Contract law

Reasonable endeavours obligations

Commercial contracts often contain obligations for which the standard of performance is not absolute but instead requires one party to use its ‘reasonable endeavours’ or ‘best endeavours’ to attempt to achieve the desired outcome. The obligations imposed by these phrases are similar if not identical. In each case the extent of the obligation is governed by what is reasonable in the circumstances.

What is ‘reasonable’?

The key criterion of what is ‘reasonable in the circumstances’ means that little assistance can be gained from decided cases.  It is, however, clear that the circumstances that may affect an obligor’s business can relevantly be taken into account in determining what is reasonable in the circumstances.  In Electricity Generation Corporation v Woodside Energy Ltd (2014) 251 CLR 640; [2014] HCA 7 (Woodside), the majority held that:

  • an obligation to use reasonable endeavours would not oblige the achievement of a contractual object to the certain ruin of the obligor or to the utter disregard of the interests of its shareholders; and
  • an obligor’s freedom to act in its own business interests, in matters to which the agreement relates, is not necessarily foreclosed, or to be sacrificed, by an obligation to use reasonable endeavours to achieve a contractual object.
Reasonable endeavours v best endeavours

Some variations on the standard of ‘best endeavours’ are also not uncommon. These include ‘reasonable endeavours,’ ‘best reasonable endeavours,’ ‘reasonable efforts’ and ‘all reasonable endeavours.’

Whether the standard chosen is ‘reasonable’ or ‘best’ endeavours, the High Court of Australia has consistently proceeded on the basis that the obligations imposed by these phrases are similar if not identical. In particular, whatever words are used, in each case the extent of the obligation is governed by what is reasonable in the circumstances.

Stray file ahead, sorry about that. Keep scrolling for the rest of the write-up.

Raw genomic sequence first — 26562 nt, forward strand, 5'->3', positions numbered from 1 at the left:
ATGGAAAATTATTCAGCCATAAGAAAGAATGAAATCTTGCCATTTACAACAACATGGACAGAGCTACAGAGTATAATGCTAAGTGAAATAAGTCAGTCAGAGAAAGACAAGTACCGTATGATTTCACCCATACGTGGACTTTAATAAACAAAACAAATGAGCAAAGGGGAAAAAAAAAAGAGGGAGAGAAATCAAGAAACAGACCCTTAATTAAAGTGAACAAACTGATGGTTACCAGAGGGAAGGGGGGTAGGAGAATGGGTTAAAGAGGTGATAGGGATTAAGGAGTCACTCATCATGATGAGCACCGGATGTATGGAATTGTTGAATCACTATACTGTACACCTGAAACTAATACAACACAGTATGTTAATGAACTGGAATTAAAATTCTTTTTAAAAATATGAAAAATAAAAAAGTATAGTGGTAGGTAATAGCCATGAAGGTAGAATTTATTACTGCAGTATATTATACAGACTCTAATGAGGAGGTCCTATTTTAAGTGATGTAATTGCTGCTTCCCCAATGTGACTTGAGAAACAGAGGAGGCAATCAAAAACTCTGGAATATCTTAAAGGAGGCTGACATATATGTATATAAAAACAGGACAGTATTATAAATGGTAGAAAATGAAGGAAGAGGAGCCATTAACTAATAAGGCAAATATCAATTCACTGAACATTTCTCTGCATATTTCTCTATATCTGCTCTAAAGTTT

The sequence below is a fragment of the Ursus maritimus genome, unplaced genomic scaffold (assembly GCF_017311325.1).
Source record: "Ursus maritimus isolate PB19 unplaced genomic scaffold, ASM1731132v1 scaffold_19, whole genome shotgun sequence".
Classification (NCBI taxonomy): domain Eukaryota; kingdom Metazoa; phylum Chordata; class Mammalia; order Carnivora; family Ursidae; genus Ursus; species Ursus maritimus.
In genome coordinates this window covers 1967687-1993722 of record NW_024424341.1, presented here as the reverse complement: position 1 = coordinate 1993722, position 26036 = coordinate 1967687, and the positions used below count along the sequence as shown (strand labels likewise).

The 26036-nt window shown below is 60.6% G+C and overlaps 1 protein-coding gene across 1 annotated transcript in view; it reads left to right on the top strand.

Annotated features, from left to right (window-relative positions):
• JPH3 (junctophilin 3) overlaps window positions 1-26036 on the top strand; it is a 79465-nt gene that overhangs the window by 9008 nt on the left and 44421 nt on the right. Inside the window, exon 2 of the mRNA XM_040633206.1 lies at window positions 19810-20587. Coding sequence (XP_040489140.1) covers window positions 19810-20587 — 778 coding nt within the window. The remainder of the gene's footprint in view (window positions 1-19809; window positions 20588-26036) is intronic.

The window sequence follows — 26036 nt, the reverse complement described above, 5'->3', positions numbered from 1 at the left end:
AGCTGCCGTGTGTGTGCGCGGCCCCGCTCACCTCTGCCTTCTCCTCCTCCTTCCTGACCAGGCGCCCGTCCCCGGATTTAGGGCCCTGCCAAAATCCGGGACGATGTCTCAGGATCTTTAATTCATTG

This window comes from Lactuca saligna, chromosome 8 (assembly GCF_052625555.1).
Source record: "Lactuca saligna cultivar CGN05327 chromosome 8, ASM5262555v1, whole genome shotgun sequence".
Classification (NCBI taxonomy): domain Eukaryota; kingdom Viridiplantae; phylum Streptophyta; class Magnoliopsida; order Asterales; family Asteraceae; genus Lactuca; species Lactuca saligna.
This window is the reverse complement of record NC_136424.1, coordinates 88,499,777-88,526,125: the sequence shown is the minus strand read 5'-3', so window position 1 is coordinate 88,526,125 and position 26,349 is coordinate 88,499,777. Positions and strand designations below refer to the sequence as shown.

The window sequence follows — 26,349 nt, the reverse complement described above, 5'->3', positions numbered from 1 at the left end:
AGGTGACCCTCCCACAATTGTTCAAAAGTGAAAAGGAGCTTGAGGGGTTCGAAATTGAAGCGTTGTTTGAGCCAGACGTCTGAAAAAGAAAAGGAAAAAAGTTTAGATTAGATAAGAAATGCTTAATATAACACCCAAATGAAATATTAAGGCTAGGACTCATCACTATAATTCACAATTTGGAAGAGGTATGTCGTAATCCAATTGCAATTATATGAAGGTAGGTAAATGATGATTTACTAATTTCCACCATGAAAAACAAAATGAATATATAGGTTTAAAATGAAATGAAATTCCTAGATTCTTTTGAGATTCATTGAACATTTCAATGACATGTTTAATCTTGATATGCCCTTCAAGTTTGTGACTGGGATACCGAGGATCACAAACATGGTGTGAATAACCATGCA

Despite this, some recent Australian decisions have drawn distinctions between ‘mere’ reasonable / best endeavours clauses and clauses that use slightly different wording. These include findings that:

  • ‘reasonable endeavours’ does not impart an obligation that is as onerous as one to use “best endeavours” or “all reasonable endeavours” (Stepping Stones Child Care Centre (ACT) Pty Ltd v Early Learning Services Ltd [2013] ACTSC 173); and
  • the addition of the word ‘best’ to the expression ‘reasonable endeavours’ raises the required standard to a level somewhat higher than that imposed by a simple ‘reasonable endeavours’ obligation (Foster v Hall [2012] NSWCA 122).

In practice, these differences may rarely be distinctions of substance. The critical factor will ordinarily be whether the party which is obliged to perform has met the standard of reasonableness.

Use of reasonable endeavours clauses in contracts

Reasonable endeavours clauses were most recently considered by the High Court in Woodside, where  the Court made three general observations about reasonable endeavours clauses, namely:

  • an obligation to use reasonable endeavours is not an absolute or unconditional obligation;
  • the nature and extent of such an obligation imposed in such terms is necessarily conditioned by what is reasonable in the circumstances, which can include circumstances that may affect an obligor’s business; and
  • some contracts containing an obligation to use or make reasonable endeavours to achieve a contractual object contain their own internal standard of what is reasonable, by some express reference relevant to the business interests of an obligor.
Drafting tips

When drafting a reasonable or best endeavours clause, the following matters should be considered:

  • if you wish to bind a party to do (and only do) what is reasonable, then use the phrase ‘reasonable endeavours.’  On current authorities, it would appear that ‘best endeavours’ will impose similar obligations but it is better to avoid any doubt about what is intended; and
  • if what is intended is something different than reasonable endeavours, then it is better to specify what is intended. Similarly, the use of ‘internal standards of reasonableness’ (for example by providing that certain actions will or will not be encompassed by the obligation) should be considered.
Good faith